Why Having a Poor Work-Life Balance May Ruin Your Career

Web development is one of the most employable careers today.

The U.S. Department of Labor predicts job growth rates around 27% in the next decade, which is much higher than average.

The good news is that whether you’re freelancing or working for an agency, you stand a good chance of being employed in a fast-paced and growing field for a long time.

The bad news is that because of its popularity and necessity, web development is an extremely high-demand field. Late hours, overtime, and project extensions are the norm.

What this means is that if you’re not taking the time to take care of yourself, it’s very, very easy to burn out, lose passion, and quit all together.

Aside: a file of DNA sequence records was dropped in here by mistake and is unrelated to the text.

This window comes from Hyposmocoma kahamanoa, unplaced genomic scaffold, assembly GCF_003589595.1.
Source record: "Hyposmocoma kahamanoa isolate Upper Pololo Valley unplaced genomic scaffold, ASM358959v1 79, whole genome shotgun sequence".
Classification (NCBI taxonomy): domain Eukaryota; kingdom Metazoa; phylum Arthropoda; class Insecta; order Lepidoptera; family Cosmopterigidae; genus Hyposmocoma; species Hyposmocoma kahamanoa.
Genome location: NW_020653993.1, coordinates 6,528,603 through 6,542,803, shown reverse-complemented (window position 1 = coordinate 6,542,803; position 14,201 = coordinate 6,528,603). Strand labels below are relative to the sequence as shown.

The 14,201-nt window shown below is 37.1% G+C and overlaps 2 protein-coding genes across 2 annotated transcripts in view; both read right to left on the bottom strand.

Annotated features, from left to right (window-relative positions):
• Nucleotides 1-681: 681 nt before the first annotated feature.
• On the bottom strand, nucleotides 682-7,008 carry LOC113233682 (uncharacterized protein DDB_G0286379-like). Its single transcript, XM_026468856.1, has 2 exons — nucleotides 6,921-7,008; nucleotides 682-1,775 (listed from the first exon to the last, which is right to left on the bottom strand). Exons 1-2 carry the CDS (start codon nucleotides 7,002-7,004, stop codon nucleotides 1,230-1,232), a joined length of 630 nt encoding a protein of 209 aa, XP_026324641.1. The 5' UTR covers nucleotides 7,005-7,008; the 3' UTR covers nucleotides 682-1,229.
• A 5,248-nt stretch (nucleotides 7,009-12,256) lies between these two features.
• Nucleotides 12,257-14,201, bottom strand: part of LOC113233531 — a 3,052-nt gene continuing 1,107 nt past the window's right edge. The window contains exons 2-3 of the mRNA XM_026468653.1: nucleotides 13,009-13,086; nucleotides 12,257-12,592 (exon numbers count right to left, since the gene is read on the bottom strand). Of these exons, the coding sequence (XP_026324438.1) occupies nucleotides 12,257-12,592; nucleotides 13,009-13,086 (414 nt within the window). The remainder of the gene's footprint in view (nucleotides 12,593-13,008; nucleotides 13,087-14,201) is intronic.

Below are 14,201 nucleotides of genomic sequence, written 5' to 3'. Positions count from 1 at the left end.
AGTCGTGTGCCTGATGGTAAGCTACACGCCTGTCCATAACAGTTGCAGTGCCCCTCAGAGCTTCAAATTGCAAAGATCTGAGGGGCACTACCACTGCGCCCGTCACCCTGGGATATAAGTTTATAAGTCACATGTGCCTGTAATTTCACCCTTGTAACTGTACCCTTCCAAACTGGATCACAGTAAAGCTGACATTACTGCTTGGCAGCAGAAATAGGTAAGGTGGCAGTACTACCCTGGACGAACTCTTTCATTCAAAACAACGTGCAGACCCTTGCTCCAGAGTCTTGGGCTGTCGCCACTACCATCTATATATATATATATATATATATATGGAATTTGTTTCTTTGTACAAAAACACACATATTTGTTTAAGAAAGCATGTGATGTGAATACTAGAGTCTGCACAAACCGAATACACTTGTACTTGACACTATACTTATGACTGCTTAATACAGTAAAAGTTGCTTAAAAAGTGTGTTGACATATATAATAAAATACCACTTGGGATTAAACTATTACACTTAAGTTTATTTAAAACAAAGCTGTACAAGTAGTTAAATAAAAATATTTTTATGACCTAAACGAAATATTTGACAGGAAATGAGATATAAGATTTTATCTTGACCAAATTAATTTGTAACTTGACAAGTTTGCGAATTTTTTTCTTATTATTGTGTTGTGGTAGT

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Why Burnout Happens to Developers

Burnout is one of the most common mental health conditions that can lead to impaired work efficiency, and younger workers with fewer experiences are noted to be at higher risk for burnout.


Unfortunately, web developers tend to fall to the bottom of the workflow barrel – you’re the last people to get information for a project after it’s gone through numerous cycle of approval from management, copy editors, and a PR team.

You’re also the last stop in the process before it’s time to launch, which means you have the most work to do in the shortest amount of time.

To add insult to injury, since no one else knows how to make updates and changes to the website, tedious maintenance tasks fall to you, too.

But those aren’t the only reasons burnout happens.

Physical Burnout

First, there are the physical demands. You may not think that sitting at your computer all day counts as a high-stress job, but it does.